As he made his way, his supporters in the public gallery chanted: “Zuma! Zuma! Zuma!”
It was 09:25 on Friday when former president Jacob Zuma, dressed in a crisp black suit and a red tie, stepped into the dock of the KwaZulu-Natal High Court in Durban.
The former president acknowledged them with a smile and greeted, as journalists swarmed around him and took photographs.
Zuma had the support of senior African National Congress leaders in the province as well as former Cabinet ministers.
He was flanked by former cooperative governance and traditional affairs minister Des van Rooyen and Eastern Cape ANC heavyweight Andile Lungisa as he walked up the steps to the court building.
Inside Courtroom A, former SABC chief operating officer Hlaudi Motsoeneng could be seen sitting on a bench near ANC KwaZulu-Natal leader Sihle Zikalala.
The Umkhonto weSizwe Military Veterans’ Association was also represented in the form of Carl Niehaus and Mabel Rweqana.
The proceedings got under way at 09:30 but was over after about 10 minutes. The case was postponed to June 8.
State advocate Billy Downer, SC, said the prosecution was ready for the trial.
Downer, who is the same advocate who successfully prosecuted fraudster Schabir Shaik, told the court that he was aware of the review application that Zuma needed to file.
Zuma and Christine Guerrier of French arms manufacturer Thales, which is Zuma’s co-accused in the case, were released on warning.
Guerrier flew from Paris to attend the case.
Meanwhile, Zuma’s legal representative said they intended to file an application to review the decision by NPA boss Shaun Abrahams to prosecute him. The application is expected to be filed on May 15.
After the case was postponed, religious leaders who attended the case in support of Zuma formed a guard of honour as he walked out of the court.
Zuma addressed hundreds of his supporters clad in ANC regalia. Some shouted: “We love you”, while others chanted: “Zuma! Zuma! Zuma!”
His supporters had gathered since 08:00 at King Dinizulu Park ahead of a march organised by the National Interfaith Council of South Africa.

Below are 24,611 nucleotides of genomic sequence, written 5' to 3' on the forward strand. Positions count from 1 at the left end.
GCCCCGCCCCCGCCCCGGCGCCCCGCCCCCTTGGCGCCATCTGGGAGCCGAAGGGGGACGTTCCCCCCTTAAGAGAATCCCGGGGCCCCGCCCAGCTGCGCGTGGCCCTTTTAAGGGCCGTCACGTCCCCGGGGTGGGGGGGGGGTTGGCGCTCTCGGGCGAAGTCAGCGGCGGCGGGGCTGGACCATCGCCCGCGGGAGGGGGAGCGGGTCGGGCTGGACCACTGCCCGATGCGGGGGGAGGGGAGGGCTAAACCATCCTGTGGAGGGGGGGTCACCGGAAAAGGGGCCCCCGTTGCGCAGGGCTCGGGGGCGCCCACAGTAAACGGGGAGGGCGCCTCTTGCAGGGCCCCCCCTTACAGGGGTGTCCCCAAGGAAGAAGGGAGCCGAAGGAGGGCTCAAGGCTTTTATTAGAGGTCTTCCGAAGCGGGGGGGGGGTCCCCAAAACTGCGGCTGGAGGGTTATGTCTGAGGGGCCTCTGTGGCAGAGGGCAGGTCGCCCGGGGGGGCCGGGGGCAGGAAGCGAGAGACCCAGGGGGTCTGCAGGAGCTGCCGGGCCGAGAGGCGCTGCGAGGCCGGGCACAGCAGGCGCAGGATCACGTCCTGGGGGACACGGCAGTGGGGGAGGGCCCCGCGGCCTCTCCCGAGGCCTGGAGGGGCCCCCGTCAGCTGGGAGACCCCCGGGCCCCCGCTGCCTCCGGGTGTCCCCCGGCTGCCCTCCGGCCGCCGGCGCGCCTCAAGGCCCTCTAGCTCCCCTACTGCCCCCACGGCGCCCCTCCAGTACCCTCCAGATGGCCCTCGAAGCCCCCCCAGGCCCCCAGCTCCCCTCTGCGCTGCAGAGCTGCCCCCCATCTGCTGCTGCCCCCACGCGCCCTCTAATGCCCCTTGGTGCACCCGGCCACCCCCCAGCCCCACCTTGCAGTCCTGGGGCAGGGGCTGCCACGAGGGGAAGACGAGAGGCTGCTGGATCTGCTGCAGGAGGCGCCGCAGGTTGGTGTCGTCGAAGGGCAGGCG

Many pro-Zuma supporters were dressed in African National Congress colours and waved party flags.
This, despite a statement by the party’s highest decision-making body, the national executive committee, earlier this month. It called on party members who wanted to show their support, to do so in their individual capacities and not through party structures.
The statement did not mention Zuma by name.
Others held placards which indicated that they had travelled from as far afield as the Northern Cape to participate in the march.
One of the march organisers, Bishop Bheki Ngcobo of the National Interfaith Council of South Africa, said he was behind Zuma because he supported radical economic transformation (RET).
Zuma is facing 16 charges relating to 783 payments he allegedly received in connection with the controversial arms deal.
Speaking in isiZulu to a large crowd gathered outside the court shortly after his appearance, Zuma defended his name and said it had been dragged through the mud.
He said the case had been reinstated for political reasons.
Zuma also pointed out that 13 years had passed since he last appeared in court for the same charges and blamed opposition parties for the case’s return to court.
Opposition parties turned to the courts because they had failed in Parliament, he told the crowd.
He claimed he was innocent, even though he was being treated like a criminal.
”Our country’s Constitution states that the accused is innocent until proven guilty,” he said.
“However, there are some people, even people whom I trusted, who have judged me as guilty already. The truth will be revealed in time.”